Almost all organizations find it difficult to fix all the bugs in their software before releasing it and for this reason almost all organizations accept the fact that some bugs will pass. It just doesn’t pay to have limited programming resources devoted primarily to fixing bugs and vulnerabilities when developers could instead be working on new features. It’s a calculated risk.
Organizations need to find a point at which it is still profitable to have vulnerable products as long as they have the functionality that customers need. For this reason, some organizations accept the risk from major vulnerabilities like Log4Shell, and instead of spending a lot of time patching all instances of Log4j, they accept their existence to save resources. It doesn’t look fun, but that’s life!
Reason 2. Use of improper software
Before troubleshooting your Log4shell problem, you must first know where you have a Log4shell problem. And many organizations invested in software that gave them a very limited view of the problem, missing the analysis of many assets.
Let’s be honest, while Log4Shell was a nightmare for most, it was a once-in-a-lifetime opportunity for security software makers. While we felt responsible to protect our customers, some wanted to monetize the panic and delivered feature-limited software with false promises that it would fix all Log4j problems. And, yes, many organizations assumed that would be enough, got those “free scanners” and ended up only scratching the surface of the issue.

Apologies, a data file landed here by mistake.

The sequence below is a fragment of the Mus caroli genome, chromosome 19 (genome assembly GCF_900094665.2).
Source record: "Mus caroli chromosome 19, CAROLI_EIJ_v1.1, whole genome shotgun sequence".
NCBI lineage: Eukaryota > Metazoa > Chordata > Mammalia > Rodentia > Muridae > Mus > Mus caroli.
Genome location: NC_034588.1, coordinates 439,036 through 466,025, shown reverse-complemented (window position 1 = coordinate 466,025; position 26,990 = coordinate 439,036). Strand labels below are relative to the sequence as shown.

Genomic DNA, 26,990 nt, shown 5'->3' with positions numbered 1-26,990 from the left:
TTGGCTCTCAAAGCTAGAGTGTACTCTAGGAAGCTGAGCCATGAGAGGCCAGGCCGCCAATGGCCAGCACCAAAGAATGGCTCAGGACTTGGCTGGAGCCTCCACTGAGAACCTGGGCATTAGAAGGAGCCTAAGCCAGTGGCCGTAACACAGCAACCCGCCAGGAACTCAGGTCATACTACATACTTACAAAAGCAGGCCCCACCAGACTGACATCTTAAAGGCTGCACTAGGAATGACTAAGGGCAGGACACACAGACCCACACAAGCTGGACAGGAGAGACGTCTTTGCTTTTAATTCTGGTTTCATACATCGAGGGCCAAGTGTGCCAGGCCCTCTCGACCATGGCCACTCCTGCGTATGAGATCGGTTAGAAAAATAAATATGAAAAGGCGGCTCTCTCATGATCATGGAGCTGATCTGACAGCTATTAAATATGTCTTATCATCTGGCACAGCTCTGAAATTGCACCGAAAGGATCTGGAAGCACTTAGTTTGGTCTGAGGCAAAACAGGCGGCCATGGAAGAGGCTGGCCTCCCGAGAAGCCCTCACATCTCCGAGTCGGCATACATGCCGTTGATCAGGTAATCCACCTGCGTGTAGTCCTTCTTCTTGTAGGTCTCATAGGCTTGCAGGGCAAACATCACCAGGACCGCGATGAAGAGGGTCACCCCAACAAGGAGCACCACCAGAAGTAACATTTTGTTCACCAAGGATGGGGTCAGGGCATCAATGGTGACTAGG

Detecting and repairing Log4shell is highly dependent on the actual environment, and while we specify that we can help with web-based software and their dependencies, we also provide a mechanism (web asset discovery) that lets you find all of your web-based software so you know what you need to check. Not everyone does that.
Reason 3. Too hard to upgrade
It may seem that all it takes to fix Log4Shell is to upgrade all your instances of Log4j. Unless you’re an admin, you rarely have any idea how difficult and time-consuming these upgrades can be. This is because new releases of any type of software often introduce changes that could cause your entire environment to crash.